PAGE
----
You’re in a restaurant waiting for your takeaway meal, and the meal order meal screen is damaged. You get asked to take a seat. While doing so, you start a Facetime conversation with a friend.
The simplest and smartest thing you can do is wait until your name is called, and in the meantime, keep up with the conversation. However, imagine a second use case, where you’re an impatient person and every five minutes, you ask if it’s ready.
In the end, we all know that the second approach makes less sense, as asking for more updates will not make…
Let us learn from the past to profit by the present, and from the present, to live better in the future.
Four and a half years have passed since my first contact with the professional world as a software engineer.
Through that time, I was fortunate to meet extraordinary and skilled people. Who taught me how to create my own path, trust in others, and most importantly, not be afraid of facing my fears.
I will give you some of the most insightful learnings I had the opportunity to experience in the past four and a half years.
As you probably already noticed, the cloud is a hot and recurrent topic in today’s conversations.
We repeatedly hear buzz words like AWS Lambdas, Kubernetes, Azure functions, and much more. It’s incredible and sometimes stressful, to see and realize the enormous number of functionalities these companies supply to their clients.
As software engineers, it’s a requirement to get everything up to speed and keep up with the market speed and innovation, so we don’t lose the train.
In today’s article, I will mainly focus on the Azure functions:
Successful people are simply those with successful habits — Brian Trancy
We all know that our working routines, as well as our productivity, suffered a significant change after we got into this pandemic stage.
Probably most people increased the spending time on Netflix, video games, social media, etc. I admit… I was one of them!
Fortunately, as a software engineer, our sector didn’t get affected much by the plague. Most of us just needed to switch our laptop’s location, and that was it, we were ready to start over again.
I knew I wanted more. I didn’t want to spend…
When was the last time you needed to submit or extract some data from a website, and it took an eternity?
Caching is a well-known concept, and it has existed for a very long time.
Unfortunately, many applications fail to extract their full potential. With such a system within your application, your response times can become significantly faster, without much work.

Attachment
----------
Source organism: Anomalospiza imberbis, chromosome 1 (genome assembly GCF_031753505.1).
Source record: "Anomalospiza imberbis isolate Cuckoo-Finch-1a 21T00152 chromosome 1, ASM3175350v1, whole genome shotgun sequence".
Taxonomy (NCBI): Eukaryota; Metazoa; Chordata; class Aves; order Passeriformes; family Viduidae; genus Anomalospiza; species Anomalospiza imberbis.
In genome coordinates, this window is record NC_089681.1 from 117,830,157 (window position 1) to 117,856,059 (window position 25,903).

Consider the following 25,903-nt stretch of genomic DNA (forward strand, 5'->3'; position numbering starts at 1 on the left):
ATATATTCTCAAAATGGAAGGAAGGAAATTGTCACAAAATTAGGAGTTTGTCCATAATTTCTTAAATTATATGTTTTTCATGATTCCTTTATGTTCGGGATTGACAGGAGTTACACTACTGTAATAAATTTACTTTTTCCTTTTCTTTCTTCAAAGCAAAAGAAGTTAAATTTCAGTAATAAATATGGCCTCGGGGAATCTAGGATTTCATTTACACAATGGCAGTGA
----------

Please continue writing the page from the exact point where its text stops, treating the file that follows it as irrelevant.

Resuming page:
Your clients will thank you later!
Today, I will explain to you, what and how through the following topics:
In a microservice architecture, sometimes we want to ensure behaviors across all services, such as: request tracking, logging, header validation, and so on.
To consistently enforce such policies, we shouldn’t throw those responsibilities to all teams responsible for each group of microservices, or each one would develop their solution, and the word “consistency” would boil away.
Focusing the logic above in what’s called Policy Enforcement Point (PEP) is the best decision you can make. …
The capacity to learn is a gift; the ability to learn is a skill; the willingness to learn is a choice. — Brian Herbert
Most rookies, whenever they hear the word API in a conversation or an article, some interesting thoughts may come to their minds, like complexity, unknown, difficulty, etc.
There’s no problem with that, we all must start from somewhere right? …
We all want our applications to be secure, bug-free, and resilient to any type of problems right? This article is all about client resiliency and how to achieve it.
Most software engineers and architects look to apply patterns, mostly related to infrastructure or service failure, and the normal solution we look for is redundancy, wherewith load balancing, for example infrastructure segregation, we try to avoid the big word, failure.
In this article, I will explain to you the main concept of “Circuit Breaker” and how it will help you bulletproof your microservices, and make them resilient to external problems with…
Be the change you wish to see in the world. — Mahatma Gandhi
The search for physical addresses around services within our microservices is a well-known concept since the beginning of distributed computing. It’s a key piece of our architecture since it directly affects our distributed architecture, starting with the following three key reasons:
Inevitably when your application configuration is written directly into the code, every time you need to apply a change, the application must be recompiled or/and redeployed, for the client’s well-being or even for the folk that does that work, avoid it. Most engineers separate the configuration information from the original application source due to the lack of efficiency and flexibility.
Five usual solutions to this problem take place. In this article, I propose one of those solutions, mainly the most straightforward, Spring Cloud Configuration Server.
Looking at the official Spring.io documentation:
Spring Cloud Config provides server-side and client-side support for…
As a software engineer, creating good and reliable solutions is my everyday goal. Within my articles, I try to express all the excitement and passion around it!